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Impact of elevated ozone concentration on yield of four Chinese rice cultivars under fully open-air field conditions
- Shi, Guangyao, Yang, Lianxin, Wang, Yunxia, Kobayashi, Kazuhiko, Zhu, Jianguo, Tang, Haoye, Pan, Shiting, Chen, Tao, Liu, Gang, Wang, Yulong
- Agriculture, ecosystems & environment 2009 v.131 no.3-4 pp. 178-184
- Oryza sativa, rice, ozone, air pollution, elevated atmospheric gases, cultivars, field experimentation, genetic variation, inbred lines, hybrids, nitrogen fertilizers, phenology, plant development, leaves, height, plant damage, grain yield, inflorescences, China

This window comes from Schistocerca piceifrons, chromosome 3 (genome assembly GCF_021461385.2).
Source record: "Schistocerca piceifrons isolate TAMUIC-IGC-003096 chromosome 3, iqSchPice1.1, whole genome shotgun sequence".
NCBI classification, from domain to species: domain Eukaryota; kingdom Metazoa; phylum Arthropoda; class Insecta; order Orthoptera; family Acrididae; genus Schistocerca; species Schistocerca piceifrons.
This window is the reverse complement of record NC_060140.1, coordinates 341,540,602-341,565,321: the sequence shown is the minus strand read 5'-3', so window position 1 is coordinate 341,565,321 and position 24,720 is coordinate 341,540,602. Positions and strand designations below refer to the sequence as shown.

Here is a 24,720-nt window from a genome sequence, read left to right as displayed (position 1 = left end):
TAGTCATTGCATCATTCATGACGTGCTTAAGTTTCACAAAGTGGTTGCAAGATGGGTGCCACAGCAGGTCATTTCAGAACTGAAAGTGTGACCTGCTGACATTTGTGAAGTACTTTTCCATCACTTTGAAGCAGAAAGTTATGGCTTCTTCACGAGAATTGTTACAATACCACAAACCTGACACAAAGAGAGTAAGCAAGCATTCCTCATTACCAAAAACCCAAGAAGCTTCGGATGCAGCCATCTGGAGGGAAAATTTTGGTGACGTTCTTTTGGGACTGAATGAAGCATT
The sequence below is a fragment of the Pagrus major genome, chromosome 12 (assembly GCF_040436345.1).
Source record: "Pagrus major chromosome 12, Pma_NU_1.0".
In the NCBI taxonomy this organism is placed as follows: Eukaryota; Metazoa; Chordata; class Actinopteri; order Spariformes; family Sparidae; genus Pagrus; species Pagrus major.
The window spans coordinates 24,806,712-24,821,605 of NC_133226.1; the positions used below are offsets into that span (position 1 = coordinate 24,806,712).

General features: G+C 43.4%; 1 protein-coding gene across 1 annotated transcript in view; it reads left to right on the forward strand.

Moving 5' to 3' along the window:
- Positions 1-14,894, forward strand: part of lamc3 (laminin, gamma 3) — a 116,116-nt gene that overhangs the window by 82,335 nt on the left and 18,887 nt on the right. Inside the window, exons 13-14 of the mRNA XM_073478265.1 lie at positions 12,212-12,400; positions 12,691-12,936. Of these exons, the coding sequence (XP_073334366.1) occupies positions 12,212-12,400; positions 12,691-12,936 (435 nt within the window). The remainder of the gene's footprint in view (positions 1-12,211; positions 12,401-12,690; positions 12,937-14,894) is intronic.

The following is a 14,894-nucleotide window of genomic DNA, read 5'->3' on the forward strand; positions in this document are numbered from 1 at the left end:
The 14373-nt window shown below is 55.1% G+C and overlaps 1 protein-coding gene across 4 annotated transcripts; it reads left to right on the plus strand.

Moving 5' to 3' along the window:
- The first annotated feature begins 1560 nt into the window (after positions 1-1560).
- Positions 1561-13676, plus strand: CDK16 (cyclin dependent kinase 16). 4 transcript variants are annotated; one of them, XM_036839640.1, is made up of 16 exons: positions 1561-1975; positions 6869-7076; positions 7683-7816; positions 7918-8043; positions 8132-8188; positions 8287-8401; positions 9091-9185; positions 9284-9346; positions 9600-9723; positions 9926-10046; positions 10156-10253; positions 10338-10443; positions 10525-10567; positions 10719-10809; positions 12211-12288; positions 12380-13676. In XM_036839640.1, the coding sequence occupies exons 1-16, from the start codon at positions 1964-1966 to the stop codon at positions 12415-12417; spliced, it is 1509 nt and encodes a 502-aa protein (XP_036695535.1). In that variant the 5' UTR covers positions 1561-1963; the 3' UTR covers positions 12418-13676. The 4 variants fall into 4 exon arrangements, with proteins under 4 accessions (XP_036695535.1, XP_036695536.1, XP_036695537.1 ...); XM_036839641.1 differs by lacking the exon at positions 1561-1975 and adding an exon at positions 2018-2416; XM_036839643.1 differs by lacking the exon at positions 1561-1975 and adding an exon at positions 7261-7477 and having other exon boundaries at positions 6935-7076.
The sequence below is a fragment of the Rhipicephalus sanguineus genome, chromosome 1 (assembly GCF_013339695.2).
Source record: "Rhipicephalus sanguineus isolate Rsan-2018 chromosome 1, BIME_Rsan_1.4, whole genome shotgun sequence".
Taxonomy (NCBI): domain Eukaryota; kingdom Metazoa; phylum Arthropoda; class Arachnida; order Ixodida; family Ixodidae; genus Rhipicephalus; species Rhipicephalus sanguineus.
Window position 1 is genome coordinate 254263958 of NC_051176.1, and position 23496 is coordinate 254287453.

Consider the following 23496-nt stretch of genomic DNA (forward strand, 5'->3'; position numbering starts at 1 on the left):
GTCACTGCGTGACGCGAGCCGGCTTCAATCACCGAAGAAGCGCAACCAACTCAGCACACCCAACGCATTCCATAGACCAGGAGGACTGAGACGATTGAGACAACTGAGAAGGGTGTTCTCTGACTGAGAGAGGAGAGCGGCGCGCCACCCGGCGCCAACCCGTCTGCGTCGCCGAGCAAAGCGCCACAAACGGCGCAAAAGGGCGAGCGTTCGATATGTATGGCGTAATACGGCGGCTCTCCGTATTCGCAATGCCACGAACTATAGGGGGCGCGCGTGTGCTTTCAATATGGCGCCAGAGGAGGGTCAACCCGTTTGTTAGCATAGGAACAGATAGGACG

- Ozone is currently the most important air pollutant that negatively affects growth and yield of agricultural crops in most parts of the world, and rice is arguably the most important food crops on the planet. While a limited number of enclosure-based studies have examined the genotypic differences among rice (Oryza sativa L.) cultivars in response to increasing ozone concentration, no ozone experiment has been conducted to date under fully open-air field conditions to address this issue. In 2007, we conducted an experiment for the first time in the world with rice using free-air concentration enrichment (FACE) system at Xiaoji town, Jiangdu County, Jiangsu Province, China (119° 42'0"E, 32° 35'5"N). Four Chinese rice cultivars: Wujing 15 (WJ15, inbred japonica cultivar), Yangdao 6 (YD6, inbred indica cultivar), Shanyou 63 (SY63, three-line hybrid rice cultivar), Liangyoupeijiu (LYPJ, two-line hybrid rice cultivar), were grown at ambient or elevated (target at 50% above ambient) ozone concentration under nitrogen application rate of 15gNm⁻². The ozone enhancement strongly accelerated phenologycal development of WJ15 and SY63, with maturity being reached by 4 and 8 days earlier, respectively, but only 1 day earlier for YD6 and LYPJ. Elevated ozone concentration reduced the number of mainstem leaves (ca. by half a leaf) and plant height at maturity (ca. by 3-5cm) of SY63 and LYPJ with no ozone effects detected in YD6 or WJ15. Among the cultivars tested, SY63 and LYPJ exhibited significant yield loss by exposure to ozone (-17.5%, -15%, respectively), while WJ15 and YD6 showed no responses. For all cultivars, no ozone effect was observed on panicle number per unit area as a result of no changes in both maximum tiller number or productive tiller ratio. However, the number of spikelets per panicle of SY63 and LYPJ showed a significant reduction due to ozone exposure, while those of WJ15 and YD6 remained unaffected. Meanwhile, ozone exposure also caused minor reductions in both filled spikelet percentage and individual grain mass. The results of this experiment indicated that yield loss due to ozone exposure differs among rice cultivars with hybrid cultivars (i.e., SY63 and LYPJ) exhibiting greater yield loss than inbred cultivars (i.e., WJ15 and YD6), which could be attributed to the suppression of spikelet formation in the hybrid cultivars under ozone stress.